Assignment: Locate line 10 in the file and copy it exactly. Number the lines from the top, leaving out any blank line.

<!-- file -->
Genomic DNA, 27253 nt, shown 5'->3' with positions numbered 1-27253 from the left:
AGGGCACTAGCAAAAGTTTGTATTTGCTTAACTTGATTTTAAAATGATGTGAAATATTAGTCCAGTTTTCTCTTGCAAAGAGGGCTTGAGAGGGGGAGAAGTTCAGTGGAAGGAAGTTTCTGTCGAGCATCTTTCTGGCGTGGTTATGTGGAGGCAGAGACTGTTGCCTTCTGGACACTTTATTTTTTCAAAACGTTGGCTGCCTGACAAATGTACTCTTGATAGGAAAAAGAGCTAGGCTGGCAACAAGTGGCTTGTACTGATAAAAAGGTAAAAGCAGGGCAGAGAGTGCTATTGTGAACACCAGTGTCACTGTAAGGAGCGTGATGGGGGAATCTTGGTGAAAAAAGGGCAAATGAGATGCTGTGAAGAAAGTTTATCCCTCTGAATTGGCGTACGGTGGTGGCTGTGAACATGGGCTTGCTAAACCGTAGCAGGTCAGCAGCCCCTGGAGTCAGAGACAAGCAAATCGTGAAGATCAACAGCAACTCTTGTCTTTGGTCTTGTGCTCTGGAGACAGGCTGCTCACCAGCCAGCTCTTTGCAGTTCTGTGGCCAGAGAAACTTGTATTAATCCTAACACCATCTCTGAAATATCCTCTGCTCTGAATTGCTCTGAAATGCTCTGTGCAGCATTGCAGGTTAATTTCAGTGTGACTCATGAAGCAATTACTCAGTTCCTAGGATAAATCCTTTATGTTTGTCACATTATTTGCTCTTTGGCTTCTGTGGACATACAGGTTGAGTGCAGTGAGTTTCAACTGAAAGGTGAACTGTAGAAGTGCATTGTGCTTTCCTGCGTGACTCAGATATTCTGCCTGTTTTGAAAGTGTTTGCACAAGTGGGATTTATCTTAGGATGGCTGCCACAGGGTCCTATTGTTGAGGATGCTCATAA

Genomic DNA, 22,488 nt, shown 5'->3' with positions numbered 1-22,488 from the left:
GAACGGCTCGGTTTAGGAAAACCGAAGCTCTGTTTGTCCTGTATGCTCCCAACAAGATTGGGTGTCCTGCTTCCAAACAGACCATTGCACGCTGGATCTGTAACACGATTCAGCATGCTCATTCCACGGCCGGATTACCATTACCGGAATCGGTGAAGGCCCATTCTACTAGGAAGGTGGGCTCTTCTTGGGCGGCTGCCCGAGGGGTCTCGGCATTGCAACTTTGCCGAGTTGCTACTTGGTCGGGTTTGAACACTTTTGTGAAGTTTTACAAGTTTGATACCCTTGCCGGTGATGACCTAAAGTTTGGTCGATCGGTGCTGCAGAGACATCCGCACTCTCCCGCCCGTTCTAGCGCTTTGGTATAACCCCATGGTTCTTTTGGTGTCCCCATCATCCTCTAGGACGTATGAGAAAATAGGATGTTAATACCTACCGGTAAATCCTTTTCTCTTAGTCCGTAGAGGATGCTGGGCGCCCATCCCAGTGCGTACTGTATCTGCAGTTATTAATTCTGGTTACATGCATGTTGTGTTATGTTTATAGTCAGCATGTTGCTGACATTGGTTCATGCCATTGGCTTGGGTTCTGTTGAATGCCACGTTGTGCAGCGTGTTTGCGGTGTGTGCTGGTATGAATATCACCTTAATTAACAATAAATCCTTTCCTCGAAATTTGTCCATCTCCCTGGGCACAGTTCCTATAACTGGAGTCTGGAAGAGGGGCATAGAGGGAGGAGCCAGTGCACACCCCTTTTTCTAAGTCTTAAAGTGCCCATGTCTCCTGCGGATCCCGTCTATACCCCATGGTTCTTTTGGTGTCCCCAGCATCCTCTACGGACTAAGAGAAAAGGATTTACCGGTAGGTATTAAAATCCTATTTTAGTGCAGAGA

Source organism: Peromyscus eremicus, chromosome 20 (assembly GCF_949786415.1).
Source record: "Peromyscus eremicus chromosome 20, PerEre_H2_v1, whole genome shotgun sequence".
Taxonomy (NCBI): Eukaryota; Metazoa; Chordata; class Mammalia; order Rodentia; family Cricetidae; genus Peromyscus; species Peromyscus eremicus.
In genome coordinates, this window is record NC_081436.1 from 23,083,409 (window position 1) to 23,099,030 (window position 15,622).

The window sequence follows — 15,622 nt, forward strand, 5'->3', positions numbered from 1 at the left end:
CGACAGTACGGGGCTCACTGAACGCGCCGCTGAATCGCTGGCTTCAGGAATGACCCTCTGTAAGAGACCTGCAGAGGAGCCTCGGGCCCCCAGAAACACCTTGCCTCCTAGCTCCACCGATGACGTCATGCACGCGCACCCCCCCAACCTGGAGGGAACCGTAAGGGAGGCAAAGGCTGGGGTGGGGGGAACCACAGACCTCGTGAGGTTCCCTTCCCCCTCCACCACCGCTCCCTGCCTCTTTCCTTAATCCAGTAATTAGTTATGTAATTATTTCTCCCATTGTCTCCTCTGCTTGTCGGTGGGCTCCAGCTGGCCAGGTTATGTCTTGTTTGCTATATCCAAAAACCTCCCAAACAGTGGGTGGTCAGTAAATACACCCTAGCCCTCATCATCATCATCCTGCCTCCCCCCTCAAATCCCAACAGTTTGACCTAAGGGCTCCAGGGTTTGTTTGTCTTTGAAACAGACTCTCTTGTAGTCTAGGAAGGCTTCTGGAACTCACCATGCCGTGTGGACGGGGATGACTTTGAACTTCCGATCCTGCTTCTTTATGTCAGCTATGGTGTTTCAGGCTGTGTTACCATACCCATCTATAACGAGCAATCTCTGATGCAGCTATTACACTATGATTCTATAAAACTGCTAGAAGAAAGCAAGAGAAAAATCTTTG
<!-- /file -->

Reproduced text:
CGACAGTACGGGGCTCACTGAACGCGCCGCTGAATCGCTGGCTTCAGGAATGACCCTCTGTAAGAGACCTGCAGAGGAGCCTCGGGCCCCCAGAAACACCTTGCCTCCTAGCTCCACCGATGACGTCATGCACGCGCACCCCCCCAACCTGGAGGGAACCGTAAGGGAGGCAAAGGCTGGGGTGGGGGGAACCACAGACCTCGTGAGGTTCCCTTCCCCCTCCACCACCGCTCCCTGCCTCTTTCCTTAATCCAGTAATTAGTTATGTAATTATTTCTCCCATTGTCTCCTCTGCTTGTCGGTGGGCTCCAGCTGGCCAGGTTATGTCTTGTTTGCTATATCCAAAAACCTCCCAAACAGTGGGTGGTCAGTAAATACACCCTAGCCCTCATCATCATCATCCTGCCTCCCCCCTCAAATCCCAACAGTTTGACCTAAGGGCTCCAGGGTTTGTTTGTCTTTGAAACAGACTCTCTTGTAGTCTAGGAAGGCTTCTGGAACTCACCATGCCGTGTGGACGGGGATGACTTTGAACTTCCGATCCTGCTTCTTTATGTCAGCTATGGTGTTTCAGGCTGTGTTACCATACCCATCTATAACGAGCAATCTCTGATGCAGCTATTACACTATGATTCTATAAAACTGCTAGAAGAAAGCAAGAGAAAAATCTTTG